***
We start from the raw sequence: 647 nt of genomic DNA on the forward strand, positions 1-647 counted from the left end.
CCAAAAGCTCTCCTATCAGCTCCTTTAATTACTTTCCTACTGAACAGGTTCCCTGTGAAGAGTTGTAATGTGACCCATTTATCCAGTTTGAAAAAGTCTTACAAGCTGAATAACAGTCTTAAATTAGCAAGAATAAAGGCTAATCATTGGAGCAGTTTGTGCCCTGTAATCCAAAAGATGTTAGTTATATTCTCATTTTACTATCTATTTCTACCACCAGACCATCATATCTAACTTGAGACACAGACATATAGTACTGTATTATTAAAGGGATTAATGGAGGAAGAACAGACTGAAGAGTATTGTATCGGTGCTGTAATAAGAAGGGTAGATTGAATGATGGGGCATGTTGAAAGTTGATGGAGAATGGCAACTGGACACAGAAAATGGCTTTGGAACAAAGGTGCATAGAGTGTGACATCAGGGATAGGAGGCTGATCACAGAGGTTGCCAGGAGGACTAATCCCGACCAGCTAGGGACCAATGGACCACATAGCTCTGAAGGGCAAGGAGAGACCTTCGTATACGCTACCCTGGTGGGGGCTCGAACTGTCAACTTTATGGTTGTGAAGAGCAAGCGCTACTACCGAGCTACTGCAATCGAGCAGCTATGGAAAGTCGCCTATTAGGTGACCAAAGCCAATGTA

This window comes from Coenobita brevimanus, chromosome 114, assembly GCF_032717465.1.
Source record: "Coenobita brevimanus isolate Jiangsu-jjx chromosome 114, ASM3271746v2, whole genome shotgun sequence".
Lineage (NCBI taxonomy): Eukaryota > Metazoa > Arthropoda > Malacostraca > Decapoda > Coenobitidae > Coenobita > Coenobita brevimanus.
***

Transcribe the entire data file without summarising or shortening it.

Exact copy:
We start from the raw sequence: 647 nt of genomic DNA on the forward strand, positions 1-647 counted from the left end.
CCAAAAGCTCTCCTATCAGCTCCTTTAATTACTTTCCTACTGAACAGGTTCCCTGTGAAGAGTTGTAATGTGACCCATTTATCCAGTTTGAAAAAGTCTTACAAGCTGAATAACAGTCTTAAATTAGCAAGAATAAAGGCTAATCATTGGAGCAGTTTGTGCCCTGTAATCCAAAAGATGTTAGTTATATTCTCATTTTACTATCTATTTCTACCACCAGACCATCATATCTAACTTGAGACACAGACATATAGTACTGTATTATTAAAGGGATTAATGGAGGAAGAACAGACTGAAGAGTATTGTATCGGTGCTGTAATAAGAAGGGTAGATTGAATGATGGGGCATGTTGAAAGTTGATGGAGAATGGCAACTGGACACAGAAAATGGCTTTGGAACAAAGGTGCATAGAGTGTGACATCAGGGATAGGAGGCTGATCACAGAGGTTGCCAGGAGGACTAATCCCGACCAGCTAGGGACCAATGGACCACATAGCTCTGAAGGGCAAGGAGAGACCTTCGTATACGCTACCCTGGTGGGGGCTCGAACTGTCAACTTTATGGTTGTGAAGAGCAAGCGCTACTACCGAGCTACTGCAATCGAGCAGCTATGGAAAGTCGCCTATTAGGTGACCAAAGCCAATGTA

This window comes from Coenobita brevimanus, chromosome 114, assembly GCF_032717465.1.
Source record: "Coenobita brevimanus isolate Jiangsu-jjx chromosome 114, ASM3271746v2, whole genome shotgun sequence".
Lineage (NCBI taxonomy): Eukaryota > Metazoa > Arthropoda > Malacostraca > Decapoda > Coenobitidae > Coenobita > Coenobita brevimanus.